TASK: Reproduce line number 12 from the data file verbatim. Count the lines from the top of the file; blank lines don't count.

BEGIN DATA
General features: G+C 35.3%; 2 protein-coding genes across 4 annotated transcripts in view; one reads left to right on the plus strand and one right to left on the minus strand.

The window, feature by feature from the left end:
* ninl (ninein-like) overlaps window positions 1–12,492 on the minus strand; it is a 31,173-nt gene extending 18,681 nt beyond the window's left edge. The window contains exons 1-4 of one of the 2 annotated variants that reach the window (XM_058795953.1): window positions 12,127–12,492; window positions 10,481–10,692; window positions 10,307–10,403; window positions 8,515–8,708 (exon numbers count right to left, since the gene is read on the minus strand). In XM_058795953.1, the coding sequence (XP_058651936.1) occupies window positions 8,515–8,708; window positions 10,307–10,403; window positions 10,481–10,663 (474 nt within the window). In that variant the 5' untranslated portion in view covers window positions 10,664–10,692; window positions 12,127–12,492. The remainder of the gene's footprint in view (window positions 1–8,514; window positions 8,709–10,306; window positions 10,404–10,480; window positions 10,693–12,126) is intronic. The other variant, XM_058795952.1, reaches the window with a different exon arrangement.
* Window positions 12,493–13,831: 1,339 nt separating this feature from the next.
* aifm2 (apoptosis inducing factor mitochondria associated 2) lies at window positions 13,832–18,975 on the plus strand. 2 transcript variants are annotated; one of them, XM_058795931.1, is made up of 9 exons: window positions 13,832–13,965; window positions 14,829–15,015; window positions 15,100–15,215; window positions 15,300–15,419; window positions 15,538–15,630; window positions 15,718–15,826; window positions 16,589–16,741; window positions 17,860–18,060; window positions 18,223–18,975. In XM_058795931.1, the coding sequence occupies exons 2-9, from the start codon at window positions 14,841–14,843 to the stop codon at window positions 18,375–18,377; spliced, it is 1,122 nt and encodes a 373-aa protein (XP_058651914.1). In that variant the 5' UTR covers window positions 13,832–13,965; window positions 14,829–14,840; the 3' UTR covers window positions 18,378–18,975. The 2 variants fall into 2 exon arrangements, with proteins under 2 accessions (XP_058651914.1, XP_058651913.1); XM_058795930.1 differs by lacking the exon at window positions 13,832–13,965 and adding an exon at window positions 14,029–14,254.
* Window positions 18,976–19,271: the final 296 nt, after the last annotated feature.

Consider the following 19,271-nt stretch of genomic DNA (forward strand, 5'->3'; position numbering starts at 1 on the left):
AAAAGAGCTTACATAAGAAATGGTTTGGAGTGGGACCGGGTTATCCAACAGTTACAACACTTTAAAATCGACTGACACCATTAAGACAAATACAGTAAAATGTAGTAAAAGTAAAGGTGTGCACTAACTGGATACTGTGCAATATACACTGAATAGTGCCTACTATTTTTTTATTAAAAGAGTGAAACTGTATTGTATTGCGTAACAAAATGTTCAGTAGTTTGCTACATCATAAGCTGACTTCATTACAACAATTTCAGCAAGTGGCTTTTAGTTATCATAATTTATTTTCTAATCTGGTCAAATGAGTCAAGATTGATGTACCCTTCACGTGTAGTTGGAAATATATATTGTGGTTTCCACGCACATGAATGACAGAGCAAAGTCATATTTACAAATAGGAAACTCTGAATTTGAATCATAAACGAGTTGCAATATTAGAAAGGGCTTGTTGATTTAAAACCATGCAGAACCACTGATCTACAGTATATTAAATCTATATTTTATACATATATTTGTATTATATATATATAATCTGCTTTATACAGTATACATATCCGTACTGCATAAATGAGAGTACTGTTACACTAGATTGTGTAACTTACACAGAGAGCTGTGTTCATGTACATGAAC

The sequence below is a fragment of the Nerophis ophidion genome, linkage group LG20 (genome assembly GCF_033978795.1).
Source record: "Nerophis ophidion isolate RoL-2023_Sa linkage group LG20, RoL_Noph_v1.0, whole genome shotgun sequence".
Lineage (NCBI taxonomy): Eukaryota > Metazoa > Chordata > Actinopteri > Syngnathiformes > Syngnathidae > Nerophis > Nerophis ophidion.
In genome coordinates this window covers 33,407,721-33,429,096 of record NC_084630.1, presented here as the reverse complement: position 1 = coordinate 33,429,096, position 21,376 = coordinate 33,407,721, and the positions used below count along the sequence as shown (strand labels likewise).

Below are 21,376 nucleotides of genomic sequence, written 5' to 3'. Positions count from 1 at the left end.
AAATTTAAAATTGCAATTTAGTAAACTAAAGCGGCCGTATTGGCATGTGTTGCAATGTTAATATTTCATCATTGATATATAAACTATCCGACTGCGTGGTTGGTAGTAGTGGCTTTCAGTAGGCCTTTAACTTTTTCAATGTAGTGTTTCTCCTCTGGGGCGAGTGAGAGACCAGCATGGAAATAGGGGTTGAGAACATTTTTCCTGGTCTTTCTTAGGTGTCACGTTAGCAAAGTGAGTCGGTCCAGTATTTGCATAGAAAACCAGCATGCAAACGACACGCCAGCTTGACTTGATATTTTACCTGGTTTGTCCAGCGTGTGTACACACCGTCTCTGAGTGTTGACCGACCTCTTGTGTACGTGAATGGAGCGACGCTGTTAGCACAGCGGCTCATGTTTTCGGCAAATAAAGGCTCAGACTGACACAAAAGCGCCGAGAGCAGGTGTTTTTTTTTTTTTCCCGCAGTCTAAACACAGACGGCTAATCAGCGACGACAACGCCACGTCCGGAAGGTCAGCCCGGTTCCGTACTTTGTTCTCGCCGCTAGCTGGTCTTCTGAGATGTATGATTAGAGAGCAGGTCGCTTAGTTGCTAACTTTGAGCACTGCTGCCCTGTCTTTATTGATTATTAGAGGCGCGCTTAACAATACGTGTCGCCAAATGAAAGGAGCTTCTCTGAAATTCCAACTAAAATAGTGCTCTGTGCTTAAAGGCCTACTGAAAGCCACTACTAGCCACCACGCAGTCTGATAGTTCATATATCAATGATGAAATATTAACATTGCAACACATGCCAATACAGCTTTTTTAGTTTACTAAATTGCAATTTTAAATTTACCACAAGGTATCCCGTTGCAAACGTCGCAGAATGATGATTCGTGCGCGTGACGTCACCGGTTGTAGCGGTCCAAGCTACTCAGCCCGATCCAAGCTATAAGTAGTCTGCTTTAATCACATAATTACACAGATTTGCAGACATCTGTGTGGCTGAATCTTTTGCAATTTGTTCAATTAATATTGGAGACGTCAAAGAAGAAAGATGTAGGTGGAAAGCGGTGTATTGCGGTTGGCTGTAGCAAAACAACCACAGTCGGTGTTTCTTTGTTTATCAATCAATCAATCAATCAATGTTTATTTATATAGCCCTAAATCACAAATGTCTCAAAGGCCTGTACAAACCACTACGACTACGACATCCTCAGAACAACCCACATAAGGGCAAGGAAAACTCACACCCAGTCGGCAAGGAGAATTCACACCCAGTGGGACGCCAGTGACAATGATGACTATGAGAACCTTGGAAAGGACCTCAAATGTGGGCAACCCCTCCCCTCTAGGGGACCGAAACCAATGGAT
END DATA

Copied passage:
In genome coordinates this window covers 33,407,721-33,429,096 of record NC_084630.1, presented here as the reverse complement: position 1 = coordinate 33,429,096, position 21,376 = coordinate 33,407,721, and the positions used below count along the sequence as shown (strand labels likewise).